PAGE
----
Sunset in ScotlandA sunset drive on the A72 near Rosebank, Scotland. Standing sentry are ancient elders of oak, silver birch and pine that border the country lane which is empty of all traffic. With the windows down the crisp air dashes about and fills the cab with aroma of turf, heather and earth. For a moment my soul is lifted from all of life’s complications and I slow the car to a crawl to absorb every second. To my left is the River Clyde, running dark and silent as the sun ends another day in the land of my fathers. I am home and received by the spirits and magic of Scotland and yet I struggle to believe that I just saw a unicorn on the banks of the River Clyde. It was a magical mystery tour and I can’t wait to go back because Scotland is in my heart and soul.

The Last DrawThe Last Draw-2After a day of traveling aimlessly along Sunset Boulevard it was time to take a break. It had been a good day of harvesting cigarette butts. Joe had always felt it was his civic duty to help address this serious environmental problem by picking up this toxic waste. Now was the time to sit and enjoy the fruits of his labor. He watched for awhile the congestion of traffic and remembered the time he too lived that life…. but no more. The last few embers glowed at the end of the cigarette as Joe inhaled, and as the white smoke curled up in a spiral motion, he pressed lightly his shirt pocket to the fragment ends of tobacco to insure a reserve till morning. Taking the last drag the ashes glowed brighter and crackled as air passed through the cigarette and the smoke went deeply into his lungs. He dropped the butt on the concrete and stubbed it out in a rhythmical tapping of his right foot. How wonderful it would have been to have a cup of coffee to accompanied his cigarette break he thought. The sun had set, but he had decided to stay sitting on the bench and watch the world drive by and maybe have another cigarette.

Cue The Camels, Chapter 6: Rucksack Essentials: La Musica

The passenger window is tinted yellow from years of cigarette smoke with a vertical crack in the shape of lighting running down the middle of the pane. The crack was probably formed either in the sport of shadow boxing or someone was having a really bad day of  frustration. The window is stuck midway up allowing for a blast of hot air with the familiar smells of diesel and earth filling the cab. I am in a good stare as the terrain charges by wondering which biblical figures walked here and which battles from the Old Testament were fought. But it is difficult to ponder these questions when my Israeli driver Ya’akov’s radio and cassette player screams with Anthony Newley’s torch song “What Kind of Fool am I.“ With both hands on the wheel and the ever present Marlboro dangling from his lips, Ya’akov belts out the song over-enunciating each lyric in his karaoke sing-along. Ya'akov-Driving-Sepia-Blog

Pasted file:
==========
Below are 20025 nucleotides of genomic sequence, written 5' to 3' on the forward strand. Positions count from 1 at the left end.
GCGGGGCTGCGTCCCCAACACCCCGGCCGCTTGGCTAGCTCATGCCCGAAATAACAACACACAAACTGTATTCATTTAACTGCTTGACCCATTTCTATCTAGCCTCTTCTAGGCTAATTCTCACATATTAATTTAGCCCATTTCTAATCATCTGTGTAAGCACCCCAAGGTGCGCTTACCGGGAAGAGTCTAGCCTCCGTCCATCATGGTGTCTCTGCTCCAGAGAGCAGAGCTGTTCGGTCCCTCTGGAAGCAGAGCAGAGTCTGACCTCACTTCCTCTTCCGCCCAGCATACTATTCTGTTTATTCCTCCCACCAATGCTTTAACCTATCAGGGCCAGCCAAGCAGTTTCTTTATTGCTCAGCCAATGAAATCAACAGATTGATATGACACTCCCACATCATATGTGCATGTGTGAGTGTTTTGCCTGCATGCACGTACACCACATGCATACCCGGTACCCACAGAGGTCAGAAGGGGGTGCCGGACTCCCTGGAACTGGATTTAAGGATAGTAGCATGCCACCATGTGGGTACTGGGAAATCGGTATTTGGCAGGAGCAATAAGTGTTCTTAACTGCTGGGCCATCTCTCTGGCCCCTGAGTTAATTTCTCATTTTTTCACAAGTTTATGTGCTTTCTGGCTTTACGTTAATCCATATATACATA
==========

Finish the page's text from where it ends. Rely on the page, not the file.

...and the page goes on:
What’s in a name? Everything apparently, Ya’akov  for us none Jews  “Jacob” literally means heel-catcher or supplanter- a person who “lies in wait” for a situation to develop in order to take advantage of it. In Genesis of the Old Testament,  Ya’akov is described as the person who wrestles with a mysterious man who turns out to be God Himself. That account perfectly describes the man sitting next to me singing off-key with Anthony Newley. A man of small stature, Ya’akov is  built like a brick house with hands like baseball gloves. His eyes are blue and clear in spite of all that he has seen and experienced.  But it is also through these eyes that Ya’akov is constantly searching the horizon for opportunities. For some, pop music is the demise of western civilization but for Ya’akov it was a blessing.Ya’akov embraced western pop music by teaching himself English off of Billboard’s Hot 100 music chart. That is why he strains so hard to pronounce each lyric. His accent is definitely Israeli but it switches to a bad Elvis impersonation when he curses out loud as the undercarriage of his truck scrapes the limestone rocks in the road. He still has difficulty with slang,  like walkie talkies which we use on location. Ya’akov consistently would call the walkie talkies “okie dokies”. For the benefit of Ya’akov I have also taken to calling them  “okie dokies” .Ya'akov-&-Okie-Dokie-Blog